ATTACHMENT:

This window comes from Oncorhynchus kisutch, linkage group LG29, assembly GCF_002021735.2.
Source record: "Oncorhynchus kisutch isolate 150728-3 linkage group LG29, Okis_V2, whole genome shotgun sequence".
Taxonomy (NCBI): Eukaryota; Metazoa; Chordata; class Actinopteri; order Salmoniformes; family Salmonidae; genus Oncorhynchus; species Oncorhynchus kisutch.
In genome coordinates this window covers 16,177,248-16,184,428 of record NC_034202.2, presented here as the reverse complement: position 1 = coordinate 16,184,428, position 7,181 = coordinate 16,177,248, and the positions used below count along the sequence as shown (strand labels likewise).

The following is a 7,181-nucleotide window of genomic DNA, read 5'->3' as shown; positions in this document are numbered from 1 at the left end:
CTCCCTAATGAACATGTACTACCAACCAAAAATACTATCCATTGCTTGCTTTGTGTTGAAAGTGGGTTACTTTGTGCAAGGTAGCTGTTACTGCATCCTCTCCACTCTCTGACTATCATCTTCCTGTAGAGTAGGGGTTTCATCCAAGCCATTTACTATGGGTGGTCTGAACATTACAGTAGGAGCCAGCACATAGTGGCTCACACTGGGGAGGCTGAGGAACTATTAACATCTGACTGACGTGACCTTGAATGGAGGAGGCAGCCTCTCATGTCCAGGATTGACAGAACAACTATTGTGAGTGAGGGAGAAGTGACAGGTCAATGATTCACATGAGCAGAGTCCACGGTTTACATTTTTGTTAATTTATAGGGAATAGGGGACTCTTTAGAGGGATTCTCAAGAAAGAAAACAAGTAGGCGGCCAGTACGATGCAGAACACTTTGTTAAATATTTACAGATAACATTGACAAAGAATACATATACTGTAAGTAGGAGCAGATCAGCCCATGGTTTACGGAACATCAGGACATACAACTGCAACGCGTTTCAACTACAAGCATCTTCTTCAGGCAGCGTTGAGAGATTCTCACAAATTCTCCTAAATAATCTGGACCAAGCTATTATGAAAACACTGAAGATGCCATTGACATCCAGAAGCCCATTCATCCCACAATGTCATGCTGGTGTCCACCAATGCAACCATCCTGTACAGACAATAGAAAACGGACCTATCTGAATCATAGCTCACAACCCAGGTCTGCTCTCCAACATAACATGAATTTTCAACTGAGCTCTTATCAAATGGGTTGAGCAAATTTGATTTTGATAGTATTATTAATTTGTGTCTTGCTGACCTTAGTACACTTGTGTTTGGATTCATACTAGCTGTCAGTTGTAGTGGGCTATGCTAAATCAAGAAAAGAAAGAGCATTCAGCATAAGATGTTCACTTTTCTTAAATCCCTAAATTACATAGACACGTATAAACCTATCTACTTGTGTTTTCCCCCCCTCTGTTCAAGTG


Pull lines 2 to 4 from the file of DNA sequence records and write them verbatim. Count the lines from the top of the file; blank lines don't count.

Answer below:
Source record: "Oncorhynchus kisutch isolate 150728-3 linkage group LG29, Okis_V2, whole genome shotgun sequence".
Taxonomy (NCBI): Eukaryota; Metazoa; Chordata; class Actinopteri; order Salmoniformes; family Salmonidae; genus Oncorhynchus; species Oncorhynchus kisutch.
In genome coordinates this window covers 16,177,248-16,184,428 of record NC_034202.2, presented here as the reverse complement: position 1 = coordinate 16,184,428, position 7,181 = coordinate 16,177,248, and the positions used below count along the sequence as shown (strand labels likewise).